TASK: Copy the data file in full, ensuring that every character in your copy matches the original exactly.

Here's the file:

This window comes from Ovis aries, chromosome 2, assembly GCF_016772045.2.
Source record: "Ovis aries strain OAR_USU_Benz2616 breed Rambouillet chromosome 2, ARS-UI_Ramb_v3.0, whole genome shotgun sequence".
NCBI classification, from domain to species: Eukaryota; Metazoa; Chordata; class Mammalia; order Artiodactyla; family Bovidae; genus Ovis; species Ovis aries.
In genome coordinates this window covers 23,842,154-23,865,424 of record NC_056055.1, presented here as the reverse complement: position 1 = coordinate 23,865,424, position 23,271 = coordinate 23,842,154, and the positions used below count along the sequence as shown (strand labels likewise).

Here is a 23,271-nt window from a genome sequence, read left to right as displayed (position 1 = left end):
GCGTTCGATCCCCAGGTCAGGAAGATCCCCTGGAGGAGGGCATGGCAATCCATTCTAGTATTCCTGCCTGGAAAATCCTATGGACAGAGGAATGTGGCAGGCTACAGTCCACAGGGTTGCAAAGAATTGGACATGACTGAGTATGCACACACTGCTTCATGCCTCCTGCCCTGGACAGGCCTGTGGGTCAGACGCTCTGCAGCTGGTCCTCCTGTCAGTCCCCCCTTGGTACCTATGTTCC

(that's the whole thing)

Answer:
This window comes from Ovis aries, chromosome 2, assembly GCF_016772045.2.
Source record: "Ovis aries strain OAR_USU_Benz2616 breed Rambouillet chromosome 2, ARS-UI_Ramb_v3.0, whole genome shotgun sequence".
NCBI classification, from domain to species: Eukaryota; Metazoa; Chordata; class Mammalia; order Artiodactyla; family Bovidae; genus Ovis; species Ovis aries.
In genome coordinates this window covers 23,842,154-23,865,424 of record NC_056055.1, presented here as the reverse complement: position 1 = coordinate 23,865,424, position 23,271 = coordinate 23,842,154, and the positions used below count along the sequence as shown (strand labels likewise).

Here is a 23,271-nt window from a genome sequence, read left to right as displayed (position 1 = left end):
GCGTTCGATCCCCAGGTCAGGAAGATCCCCTGGAGGAGGGCATGGCAATCCATTCTAGTATTCCTGCCTGGAAAATCCTATGGACAGAGGAATGTGGCAGGCTACAGTCCACAGGGTTGCAAAGAATTGGACATGACTGAGTATGCACACACTGCTTCATGCCTCCTGCCCTGGACAGGCCTGTGGGTCAGACGCTCTGCAGCTGGTCCTCCTGTCAGTCCCCCCTTGGTACCTATGTTCC